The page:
UK Pension Reforms

Pension Reform: Personal Accounts & Other Important Changes

From April 2016 onwards a new single-tier, flat-rate State Pension is being introduced which will affect people reaching State Pension age.

Get the full details at the official UK government pensions information site.
Previous Pension Reforms

(We’re leaving the content below as a historical record)

In 2006, the UK government launched their plans for pension reform.

These pension reforms resulted in millions of people seeing changes to their pension and retirement plans.

For a start, personal accounts, intended as a pension plan for lower to middling earners, were rebranded as Nests. That stands for National Employment Savings Trust – see, they got rid of that “pensions” word!

Personal accounts obliged employers to contribute to plans for the very first time.

But don’t hold your breath yet. They won’t be introduced until 2012 at the earliest and as late as 2016 for smaller employers.

There are four main areas of change:


Why All The Changes?

Britain’s population is getting older and older – meaning that fewer people are paying tax and National Insurance and more people are being paid state pensions.

On top of this, increasing numbers of Britain’s workers have no pension arrangements at all.

The government estimates that at least 7 million people are not saving enough for their retirement and that 10 million people aged 22-65 are not participating in a pension scheme that includes an employer contribution of at least 3%.

It’s these people that form the target for the majority of the changes that will be introduced – which are aimed at preventing people from being completely dependent on the state pension and benefits when they retire.

WARNING – Don’t be taken in by pensions if you are on a low salary (or are unemployed for any reason) and you are unlikely ever to be a high earner. You might do better spending your money and relying on means tested benefits when you retire.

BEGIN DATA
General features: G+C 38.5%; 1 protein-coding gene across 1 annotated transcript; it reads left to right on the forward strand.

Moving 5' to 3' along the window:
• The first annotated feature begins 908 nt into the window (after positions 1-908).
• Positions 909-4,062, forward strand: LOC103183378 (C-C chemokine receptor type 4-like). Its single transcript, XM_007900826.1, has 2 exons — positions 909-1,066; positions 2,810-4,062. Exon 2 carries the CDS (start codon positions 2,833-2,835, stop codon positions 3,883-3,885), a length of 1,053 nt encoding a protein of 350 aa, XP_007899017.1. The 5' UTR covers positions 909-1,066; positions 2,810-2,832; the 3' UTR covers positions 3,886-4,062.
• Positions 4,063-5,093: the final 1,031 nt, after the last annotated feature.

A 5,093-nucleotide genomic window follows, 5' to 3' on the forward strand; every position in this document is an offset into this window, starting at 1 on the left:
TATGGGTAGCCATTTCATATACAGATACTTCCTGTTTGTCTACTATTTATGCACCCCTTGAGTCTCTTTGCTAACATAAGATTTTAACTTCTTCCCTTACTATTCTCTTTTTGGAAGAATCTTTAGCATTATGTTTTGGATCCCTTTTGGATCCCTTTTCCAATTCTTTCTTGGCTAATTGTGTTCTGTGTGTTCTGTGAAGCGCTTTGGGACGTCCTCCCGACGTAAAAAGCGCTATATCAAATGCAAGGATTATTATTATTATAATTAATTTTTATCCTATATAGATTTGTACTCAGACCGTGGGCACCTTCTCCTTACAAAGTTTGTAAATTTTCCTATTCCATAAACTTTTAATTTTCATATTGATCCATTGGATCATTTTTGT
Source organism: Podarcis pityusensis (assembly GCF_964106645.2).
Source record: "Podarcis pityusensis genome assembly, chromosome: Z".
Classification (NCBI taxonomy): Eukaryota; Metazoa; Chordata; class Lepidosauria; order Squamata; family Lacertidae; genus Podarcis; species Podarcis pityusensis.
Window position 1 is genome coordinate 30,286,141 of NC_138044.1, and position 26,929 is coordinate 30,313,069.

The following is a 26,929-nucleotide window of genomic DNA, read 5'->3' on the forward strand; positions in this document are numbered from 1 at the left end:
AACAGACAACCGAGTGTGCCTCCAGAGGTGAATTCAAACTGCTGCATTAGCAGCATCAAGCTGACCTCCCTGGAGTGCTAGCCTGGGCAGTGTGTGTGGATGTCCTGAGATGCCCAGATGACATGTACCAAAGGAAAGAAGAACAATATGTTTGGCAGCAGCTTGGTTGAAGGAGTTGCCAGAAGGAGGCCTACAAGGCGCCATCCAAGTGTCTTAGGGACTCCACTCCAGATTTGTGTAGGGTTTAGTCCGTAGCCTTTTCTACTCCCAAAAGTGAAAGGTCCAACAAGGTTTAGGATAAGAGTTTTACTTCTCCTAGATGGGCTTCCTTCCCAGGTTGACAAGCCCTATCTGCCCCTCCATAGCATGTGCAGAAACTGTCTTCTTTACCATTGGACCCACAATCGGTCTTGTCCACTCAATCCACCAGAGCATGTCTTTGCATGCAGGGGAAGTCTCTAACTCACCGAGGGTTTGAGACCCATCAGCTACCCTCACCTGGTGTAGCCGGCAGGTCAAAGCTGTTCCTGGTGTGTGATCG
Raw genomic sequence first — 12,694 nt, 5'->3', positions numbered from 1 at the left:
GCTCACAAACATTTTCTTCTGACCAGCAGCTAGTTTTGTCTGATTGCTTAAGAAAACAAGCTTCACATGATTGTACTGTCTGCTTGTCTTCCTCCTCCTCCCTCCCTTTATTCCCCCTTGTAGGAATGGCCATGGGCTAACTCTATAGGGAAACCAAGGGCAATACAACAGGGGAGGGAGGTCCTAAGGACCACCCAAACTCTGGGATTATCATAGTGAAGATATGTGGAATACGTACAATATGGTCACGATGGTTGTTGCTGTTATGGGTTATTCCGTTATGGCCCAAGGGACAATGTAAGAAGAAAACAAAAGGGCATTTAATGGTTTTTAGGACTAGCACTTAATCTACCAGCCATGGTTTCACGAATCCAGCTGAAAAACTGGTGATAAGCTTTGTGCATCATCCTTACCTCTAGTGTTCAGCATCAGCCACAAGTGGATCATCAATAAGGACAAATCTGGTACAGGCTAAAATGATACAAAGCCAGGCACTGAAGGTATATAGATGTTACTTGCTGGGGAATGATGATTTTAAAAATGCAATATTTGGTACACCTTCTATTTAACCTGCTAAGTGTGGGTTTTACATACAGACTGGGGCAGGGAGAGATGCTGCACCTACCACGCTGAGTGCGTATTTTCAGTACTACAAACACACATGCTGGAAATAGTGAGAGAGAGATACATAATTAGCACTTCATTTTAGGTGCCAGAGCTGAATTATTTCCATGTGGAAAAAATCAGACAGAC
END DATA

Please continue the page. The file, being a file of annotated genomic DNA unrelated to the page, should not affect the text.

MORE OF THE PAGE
Who Will Be Affected By The Changes?

If you are already receiving a state pension, you won’t be seriously affected by any of these changes.

If you are a woman and a bit younger, then you are going to be affected – like it or not – by the changes to the state pension retirement age for females as it rises from 2010 to 2020 from 60 to 65.

And anyone born after 1959 will be affected by further planned increases in the state retirement age. There is no guarantee, of course, that even the increases already planned will be the last word.

If you are not currently in a pension scheme to which your employer contributes, you will find yourself enrolled in the personal account pension scheme (now renamed NEST) from 2012, although you will be able to opt out.

Finally, anyone who is entitled to the State Second Pension (S2P, formerly SERPS) will see changes to the way this is calculated.

If you’re thinking that it all sounds a bit confusing – you’re right. There are a lot of changes and some of the rules behind them are pretty complex. The good news is that you don’t really need to understand all the ins and outs of the new rules – you just need to know what effect the changes will have on you.


How Will You Be Affected By The Changes?

There are several parts to the pension system, all of which will be changing. To help make them all easier to understand, we’ve separated the changes out into four main sections – each of which is fairly self-contained: